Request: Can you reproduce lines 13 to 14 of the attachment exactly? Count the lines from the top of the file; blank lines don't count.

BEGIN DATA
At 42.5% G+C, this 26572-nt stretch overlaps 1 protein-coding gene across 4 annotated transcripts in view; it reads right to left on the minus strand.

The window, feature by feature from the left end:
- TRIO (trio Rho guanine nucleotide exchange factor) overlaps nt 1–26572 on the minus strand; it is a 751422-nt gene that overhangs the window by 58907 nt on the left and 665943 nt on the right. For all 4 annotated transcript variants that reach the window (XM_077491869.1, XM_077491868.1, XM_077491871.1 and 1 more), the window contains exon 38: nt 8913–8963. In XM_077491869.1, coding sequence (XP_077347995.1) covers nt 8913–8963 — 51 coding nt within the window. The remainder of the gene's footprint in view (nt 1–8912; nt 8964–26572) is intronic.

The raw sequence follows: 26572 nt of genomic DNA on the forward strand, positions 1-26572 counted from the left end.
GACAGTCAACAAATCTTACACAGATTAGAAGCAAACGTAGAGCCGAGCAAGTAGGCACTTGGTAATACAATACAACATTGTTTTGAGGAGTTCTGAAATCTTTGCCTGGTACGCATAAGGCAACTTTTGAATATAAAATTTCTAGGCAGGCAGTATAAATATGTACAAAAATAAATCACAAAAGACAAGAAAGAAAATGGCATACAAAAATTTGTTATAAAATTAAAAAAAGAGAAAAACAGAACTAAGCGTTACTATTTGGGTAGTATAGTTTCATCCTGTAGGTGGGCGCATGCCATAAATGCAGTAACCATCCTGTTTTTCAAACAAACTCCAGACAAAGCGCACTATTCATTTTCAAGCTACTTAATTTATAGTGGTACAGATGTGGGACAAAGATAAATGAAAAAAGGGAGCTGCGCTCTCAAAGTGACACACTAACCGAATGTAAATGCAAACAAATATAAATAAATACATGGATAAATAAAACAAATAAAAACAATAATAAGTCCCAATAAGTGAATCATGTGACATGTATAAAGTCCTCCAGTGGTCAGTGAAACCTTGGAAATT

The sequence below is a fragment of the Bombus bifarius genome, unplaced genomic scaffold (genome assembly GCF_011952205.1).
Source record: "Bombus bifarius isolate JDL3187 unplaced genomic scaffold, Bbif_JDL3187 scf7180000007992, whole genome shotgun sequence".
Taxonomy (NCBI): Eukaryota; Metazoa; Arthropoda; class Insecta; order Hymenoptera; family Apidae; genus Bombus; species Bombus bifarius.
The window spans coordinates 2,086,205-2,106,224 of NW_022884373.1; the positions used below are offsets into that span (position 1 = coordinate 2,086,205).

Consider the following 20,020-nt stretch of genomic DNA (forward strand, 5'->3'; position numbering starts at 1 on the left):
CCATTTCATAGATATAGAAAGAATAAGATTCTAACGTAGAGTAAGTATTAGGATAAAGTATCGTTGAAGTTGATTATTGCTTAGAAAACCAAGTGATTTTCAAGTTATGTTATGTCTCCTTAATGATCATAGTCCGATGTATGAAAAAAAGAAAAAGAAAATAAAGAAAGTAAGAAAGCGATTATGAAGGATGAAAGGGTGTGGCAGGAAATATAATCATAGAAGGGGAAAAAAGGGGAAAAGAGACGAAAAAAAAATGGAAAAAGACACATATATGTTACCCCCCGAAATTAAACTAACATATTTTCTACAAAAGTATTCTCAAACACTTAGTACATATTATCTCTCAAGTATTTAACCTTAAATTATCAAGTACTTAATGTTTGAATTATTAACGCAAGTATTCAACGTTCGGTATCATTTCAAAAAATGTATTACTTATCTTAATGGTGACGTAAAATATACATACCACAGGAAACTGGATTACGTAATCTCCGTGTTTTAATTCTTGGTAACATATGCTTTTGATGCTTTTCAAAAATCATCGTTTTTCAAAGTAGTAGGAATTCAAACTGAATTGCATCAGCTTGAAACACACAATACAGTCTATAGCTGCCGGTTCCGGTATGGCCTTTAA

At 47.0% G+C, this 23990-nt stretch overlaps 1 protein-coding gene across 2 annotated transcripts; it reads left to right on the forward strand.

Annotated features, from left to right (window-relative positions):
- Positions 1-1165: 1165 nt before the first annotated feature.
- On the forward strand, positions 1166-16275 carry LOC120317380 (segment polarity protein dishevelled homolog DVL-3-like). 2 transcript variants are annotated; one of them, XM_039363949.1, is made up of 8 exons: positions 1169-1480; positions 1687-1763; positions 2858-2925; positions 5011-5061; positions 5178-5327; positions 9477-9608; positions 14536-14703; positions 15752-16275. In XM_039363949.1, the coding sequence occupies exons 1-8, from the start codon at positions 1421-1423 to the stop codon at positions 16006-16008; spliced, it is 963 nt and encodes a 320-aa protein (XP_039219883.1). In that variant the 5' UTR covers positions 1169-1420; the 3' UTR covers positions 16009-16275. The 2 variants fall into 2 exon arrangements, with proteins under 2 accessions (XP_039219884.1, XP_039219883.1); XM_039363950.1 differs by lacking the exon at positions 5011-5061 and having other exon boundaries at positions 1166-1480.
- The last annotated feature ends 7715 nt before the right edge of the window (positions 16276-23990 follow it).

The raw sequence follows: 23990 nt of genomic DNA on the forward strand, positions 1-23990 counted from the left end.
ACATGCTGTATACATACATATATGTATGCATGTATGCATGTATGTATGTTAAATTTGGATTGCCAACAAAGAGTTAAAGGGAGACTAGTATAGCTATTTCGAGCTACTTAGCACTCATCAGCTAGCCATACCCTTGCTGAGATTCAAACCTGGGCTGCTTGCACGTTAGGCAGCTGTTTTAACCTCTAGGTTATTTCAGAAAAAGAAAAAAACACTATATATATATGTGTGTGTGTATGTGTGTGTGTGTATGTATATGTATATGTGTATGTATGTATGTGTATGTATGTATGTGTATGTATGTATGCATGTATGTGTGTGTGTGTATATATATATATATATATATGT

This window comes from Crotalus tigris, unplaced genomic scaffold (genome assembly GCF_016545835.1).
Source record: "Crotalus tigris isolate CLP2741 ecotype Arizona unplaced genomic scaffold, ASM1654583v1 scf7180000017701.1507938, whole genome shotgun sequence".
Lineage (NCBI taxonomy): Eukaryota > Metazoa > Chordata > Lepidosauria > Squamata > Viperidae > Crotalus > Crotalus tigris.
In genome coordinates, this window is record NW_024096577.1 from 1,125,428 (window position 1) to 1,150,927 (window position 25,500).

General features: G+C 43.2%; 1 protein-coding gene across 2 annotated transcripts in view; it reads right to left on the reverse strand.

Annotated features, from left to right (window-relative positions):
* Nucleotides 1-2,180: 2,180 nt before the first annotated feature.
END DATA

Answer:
Annotated features, from left to right (window-relative positions):
- Positions 1-1165: 1165 nt before the first annotated feature.